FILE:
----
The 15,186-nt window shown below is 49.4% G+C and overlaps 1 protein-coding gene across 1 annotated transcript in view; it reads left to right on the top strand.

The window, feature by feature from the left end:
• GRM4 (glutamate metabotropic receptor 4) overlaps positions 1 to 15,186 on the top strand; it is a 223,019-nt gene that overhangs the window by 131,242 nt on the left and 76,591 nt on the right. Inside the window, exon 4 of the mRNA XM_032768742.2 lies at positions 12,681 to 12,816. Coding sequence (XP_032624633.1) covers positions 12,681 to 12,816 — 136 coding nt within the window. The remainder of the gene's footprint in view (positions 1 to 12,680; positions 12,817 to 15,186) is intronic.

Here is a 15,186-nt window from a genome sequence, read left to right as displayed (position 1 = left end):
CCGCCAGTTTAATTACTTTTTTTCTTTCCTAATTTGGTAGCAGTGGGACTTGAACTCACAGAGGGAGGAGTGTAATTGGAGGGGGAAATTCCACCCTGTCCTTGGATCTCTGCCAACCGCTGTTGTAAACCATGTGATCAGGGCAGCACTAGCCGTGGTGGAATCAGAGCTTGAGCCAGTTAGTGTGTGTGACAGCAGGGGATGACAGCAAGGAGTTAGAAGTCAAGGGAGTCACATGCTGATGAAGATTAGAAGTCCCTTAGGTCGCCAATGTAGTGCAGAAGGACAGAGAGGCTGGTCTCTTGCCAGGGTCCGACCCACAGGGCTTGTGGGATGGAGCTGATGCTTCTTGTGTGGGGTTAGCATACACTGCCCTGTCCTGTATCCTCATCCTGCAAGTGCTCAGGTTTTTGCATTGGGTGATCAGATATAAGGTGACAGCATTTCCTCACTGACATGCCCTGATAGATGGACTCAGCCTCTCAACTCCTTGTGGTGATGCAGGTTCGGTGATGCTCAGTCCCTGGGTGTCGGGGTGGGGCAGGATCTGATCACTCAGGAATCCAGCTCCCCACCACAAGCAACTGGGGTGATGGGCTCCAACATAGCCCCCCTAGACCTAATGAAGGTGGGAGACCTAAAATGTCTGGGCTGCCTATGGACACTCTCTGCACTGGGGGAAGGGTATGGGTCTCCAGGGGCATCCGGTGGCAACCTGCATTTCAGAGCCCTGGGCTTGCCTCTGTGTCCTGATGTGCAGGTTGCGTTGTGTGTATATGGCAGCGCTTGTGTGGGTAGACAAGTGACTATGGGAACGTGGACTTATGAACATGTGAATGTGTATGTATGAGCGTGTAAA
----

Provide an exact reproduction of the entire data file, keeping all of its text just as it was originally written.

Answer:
The 15,186-nt window shown below is 49.4% G+C and overlaps 1 protein-coding gene across 1 annotated transcript in view; it reads left to right on the top strand.

The window, feature by feature from the left end:
• GRM4 (glutamate metabotropic receptor 4) overlaps positions 1 to 15,186 on the top strand; it is a 223,019-nt gene that overhangs the window by 131,242 nt on the left and 76,591 nt on the right. Inside the window, exon 4 of the mRNA XM_032768742.2 lies at positions 12,681 to 12,816. Coding sequence (XP_032624633.1) covers positions 12,681 to 12,816 — 136 coding nt within the window. The remainder of the gene's footprint in view (positions 1 to 12,680; positions 12,817 to 15,186) is intronic.

Here is a 15,186-nt window from a genome sequence, read left to right as displayed (position 1 = left end):
CCGCCAGTTTAATTACTTTTTTTCTTTCCTAATTTGGTAGCAGTGGGACTTGAACTCACAGAGGGAGGAGTGTAATTGGAGGGGGAAATTCCACCCTGTCCTTGGATCTCTGCCAACCGCTGTTGTAAACCATGTGATCAGGGCAGCACTAGCCGTGGTGGAATCAGAGCTTGAGCCAGTTAGTGTGTGTGACAGCAGGGGATGACAGCAAGGAGTTAGAAGTCAAGGGAGTCACATGCTGATGAAGATTAGAAGTCCCTTAGGTCGCCAATGTAGTGCAGAAGGACAGAGAGGCTGGTCTCTTGCCAGGGTCCGACCCACAGGGCTTGTGGGATGGAGCTGATGCTTCTTGTGTGGGGTTAGCATACACTGCCCTGTCCTGTATCCTCATCCTGCAAGTGCTCAGGTTTTTGCATTGGGTGATCAGATATAAGGTGACAGCATTTCCTCACTGACATGCCCTGATAGATGGACTCAGCCTCTCAACTCCTTGTGGTGATGCAGGTTCGGTGATGCTCAGTCCCTGGGTGTCGGGGTGGGGCAGGATCTGATCACTCAGGAATCCAGCTCCCCACCACAAGCAACTGGGGTGATGGGCTCCAACATAGCCCCCCTAGACCTAATGAAGGTGGGAGACCTAAAATGTCTGGGCTGCCTATGGACACTCTCTGCACTGGGGGAAGGGTATGGGTCTCCAGGGGCATCCGGTGGCAACCTGCATTTCAGAGCCCTGGGCTTGCCTCTGTGTCCTGATGTGCAGGTTGCGTTGTGTGTATATGGCAGCGCTTGTGTGGGTAGACAAGTGACTATGGGAACGTGGACTTATGAACATGTGAATGTGTATGTATGAGCGTGTAAA